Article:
by Joan K. Maze
I was in the middle of doing research for my WIP, Widow’s Walk, which takes place in the Northern Minnesota area near and around the Grand Portage Reservation. The photo of a twisted tree, set upon the rocks above Lake Superior caught my eye. This tree, known as the Witch Tree, has an interesting history, which includes legends.
Clinging to the rocks ten feet above the churning water of Lake Superior is the Witch Tree. Called Manidoo-giizhikens, or Little Cedar Spirit Tree by the Ojibwe Indian tribe, the tree is an ancient Thuja occidentalis.
The first written records by Europeans were by the French explorer, Sieur de la Verendyre in 1731. He said it was a mature tree then and claimed it to be at least three hundred years old.
This single white cedar is located on the east side of Hat Point on the Sibley Peninsula. The trunk is twisted like a corkscrew and the green scale-like leaves are few. Many have wondered how the tree could remain alive with no soil under it and its roots on rock. It is because of this precarious position that it is considered a powerful spirit.
Considered sacred, the Ojibwe traditionally leave tobacco to ensure a safe journey. The Cree and Ojibwe have both used this tree for offerings and consider it a Manitou or Spirit Tree. One legend is of the manitou Manboujou who wears the cedar tree on his head with the roots bound around his body. It is also considered to be the Tree of Life.
Another legend is that of an evil spirit in the form of a bird who would plunge from the top of the tree and swamp canoes.
Today, the Ojibwe tribe of the Grand Portage Reservation own the tree and surrounding land. Because of the tree's sacred nature and recent vandalism, admittance to the area is not possible without the presence of an Ojibwe member. You can pass beneath it in a canoe or kayak. Many boaters leave offerings at its base, to appease or as a gesture toward cultural tradition.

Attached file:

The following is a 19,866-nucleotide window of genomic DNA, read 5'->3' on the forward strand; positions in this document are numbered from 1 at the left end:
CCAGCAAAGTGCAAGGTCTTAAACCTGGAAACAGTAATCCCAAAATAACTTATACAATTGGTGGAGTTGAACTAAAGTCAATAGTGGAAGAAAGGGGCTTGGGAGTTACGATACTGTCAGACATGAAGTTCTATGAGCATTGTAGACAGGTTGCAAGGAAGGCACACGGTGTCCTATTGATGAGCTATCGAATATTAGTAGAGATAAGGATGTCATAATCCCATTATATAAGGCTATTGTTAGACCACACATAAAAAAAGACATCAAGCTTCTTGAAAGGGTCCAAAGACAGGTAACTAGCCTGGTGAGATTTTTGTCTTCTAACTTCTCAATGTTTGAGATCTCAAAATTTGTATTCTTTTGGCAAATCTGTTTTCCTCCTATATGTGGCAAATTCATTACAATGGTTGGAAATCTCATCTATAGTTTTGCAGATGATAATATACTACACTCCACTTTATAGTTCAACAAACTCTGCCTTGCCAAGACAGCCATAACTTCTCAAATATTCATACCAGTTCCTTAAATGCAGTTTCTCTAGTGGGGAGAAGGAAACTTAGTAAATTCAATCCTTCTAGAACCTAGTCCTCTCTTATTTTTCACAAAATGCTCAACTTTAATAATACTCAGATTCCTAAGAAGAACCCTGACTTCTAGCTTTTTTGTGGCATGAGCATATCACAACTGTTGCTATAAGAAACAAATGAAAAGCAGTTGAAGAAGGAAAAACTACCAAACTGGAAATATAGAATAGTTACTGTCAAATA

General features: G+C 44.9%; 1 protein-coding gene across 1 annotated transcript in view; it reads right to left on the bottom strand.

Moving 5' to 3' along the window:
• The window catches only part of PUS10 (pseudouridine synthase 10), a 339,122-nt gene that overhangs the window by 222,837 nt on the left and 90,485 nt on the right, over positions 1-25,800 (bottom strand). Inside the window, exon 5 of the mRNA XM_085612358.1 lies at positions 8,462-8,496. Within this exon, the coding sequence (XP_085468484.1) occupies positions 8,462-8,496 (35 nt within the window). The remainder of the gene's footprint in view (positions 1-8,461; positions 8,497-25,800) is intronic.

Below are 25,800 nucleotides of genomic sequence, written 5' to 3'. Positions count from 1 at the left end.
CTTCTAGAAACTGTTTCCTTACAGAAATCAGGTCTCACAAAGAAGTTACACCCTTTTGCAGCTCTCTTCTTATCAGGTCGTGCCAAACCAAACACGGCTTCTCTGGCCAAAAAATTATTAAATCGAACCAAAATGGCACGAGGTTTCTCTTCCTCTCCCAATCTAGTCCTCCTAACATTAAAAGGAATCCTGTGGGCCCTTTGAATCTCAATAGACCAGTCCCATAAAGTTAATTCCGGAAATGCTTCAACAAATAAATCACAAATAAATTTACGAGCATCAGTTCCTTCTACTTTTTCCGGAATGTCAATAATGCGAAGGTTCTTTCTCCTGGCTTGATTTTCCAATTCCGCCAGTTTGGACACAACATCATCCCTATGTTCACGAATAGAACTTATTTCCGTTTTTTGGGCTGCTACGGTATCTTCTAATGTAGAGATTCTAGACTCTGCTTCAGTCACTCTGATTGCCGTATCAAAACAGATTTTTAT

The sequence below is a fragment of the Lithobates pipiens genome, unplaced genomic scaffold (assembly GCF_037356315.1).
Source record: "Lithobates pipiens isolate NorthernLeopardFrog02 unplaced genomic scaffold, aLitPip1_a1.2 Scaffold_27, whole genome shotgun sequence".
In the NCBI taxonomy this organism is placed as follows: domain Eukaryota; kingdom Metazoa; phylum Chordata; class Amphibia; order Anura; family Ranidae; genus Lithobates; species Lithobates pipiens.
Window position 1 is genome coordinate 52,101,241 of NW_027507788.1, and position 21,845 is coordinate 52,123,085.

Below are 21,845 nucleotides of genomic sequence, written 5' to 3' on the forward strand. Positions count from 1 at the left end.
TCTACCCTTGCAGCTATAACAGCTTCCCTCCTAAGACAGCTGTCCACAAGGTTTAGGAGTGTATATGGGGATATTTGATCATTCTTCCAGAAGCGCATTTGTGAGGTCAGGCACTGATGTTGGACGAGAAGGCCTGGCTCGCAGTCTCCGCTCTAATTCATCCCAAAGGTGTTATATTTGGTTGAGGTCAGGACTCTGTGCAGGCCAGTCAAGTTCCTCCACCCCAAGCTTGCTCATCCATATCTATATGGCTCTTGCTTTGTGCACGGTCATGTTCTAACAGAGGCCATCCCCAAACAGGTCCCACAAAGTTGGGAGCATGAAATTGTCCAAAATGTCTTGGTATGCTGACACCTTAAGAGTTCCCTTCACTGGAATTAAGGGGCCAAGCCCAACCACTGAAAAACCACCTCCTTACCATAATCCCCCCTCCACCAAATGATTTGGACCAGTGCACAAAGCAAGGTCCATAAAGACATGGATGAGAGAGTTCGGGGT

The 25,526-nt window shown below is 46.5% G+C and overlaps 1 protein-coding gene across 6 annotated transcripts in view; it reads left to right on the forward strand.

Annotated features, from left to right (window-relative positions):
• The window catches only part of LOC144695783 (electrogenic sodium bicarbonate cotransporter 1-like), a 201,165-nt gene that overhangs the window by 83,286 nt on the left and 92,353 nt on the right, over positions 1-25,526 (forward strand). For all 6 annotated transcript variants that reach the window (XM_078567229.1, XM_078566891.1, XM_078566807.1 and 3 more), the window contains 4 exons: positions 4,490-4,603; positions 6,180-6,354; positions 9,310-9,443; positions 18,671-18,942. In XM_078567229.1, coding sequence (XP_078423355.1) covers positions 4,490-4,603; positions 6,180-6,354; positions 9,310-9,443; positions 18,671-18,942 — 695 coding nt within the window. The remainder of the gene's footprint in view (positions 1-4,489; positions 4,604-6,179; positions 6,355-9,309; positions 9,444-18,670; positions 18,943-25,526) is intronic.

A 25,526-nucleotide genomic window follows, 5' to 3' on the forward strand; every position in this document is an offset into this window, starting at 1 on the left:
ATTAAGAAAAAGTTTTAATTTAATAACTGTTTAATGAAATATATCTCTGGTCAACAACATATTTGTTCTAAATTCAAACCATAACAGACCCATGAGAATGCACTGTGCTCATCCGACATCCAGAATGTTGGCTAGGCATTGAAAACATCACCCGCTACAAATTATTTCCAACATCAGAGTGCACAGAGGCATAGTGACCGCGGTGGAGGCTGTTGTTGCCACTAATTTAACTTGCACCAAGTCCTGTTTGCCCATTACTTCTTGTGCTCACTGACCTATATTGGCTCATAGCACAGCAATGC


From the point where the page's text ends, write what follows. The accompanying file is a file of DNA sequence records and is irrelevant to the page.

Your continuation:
Originally, the Witch Tree had no part in my story. However, this tree and the stories behind it have intrigued me to the point that I know I must include it in Widow’s Walk. The last half of Widow’s Walk is in the past, before 1850 (I haven’t decided the date yet), and will have many scenes at the Reservation. As I continue outlining and working on this story, I hope to come up with an interesting and intriguing legend/story to make this book more exciting.
I would love to hear of any similar experiences any of you have had while doing research.
Joan K. Maze
Writing as J. K. Maze
Murder By Mistake, book 1 in the Mollie Fenwick Mystery Series, available from Red Rose Publishing
Murder For Kicks, book 2 in the Mollie Fenwick Mystery Series, available from Red Rose Publishing
Framed In Fear, romantic suspense set in Colorado, available from Red Rose Publishing
Murder By Spook, book 3 in the Mollie Fenwick Mystery Series, in progress
Murder By Mistake, book 1 in the Mollie Fenwick Mystery Series – paperback due out soon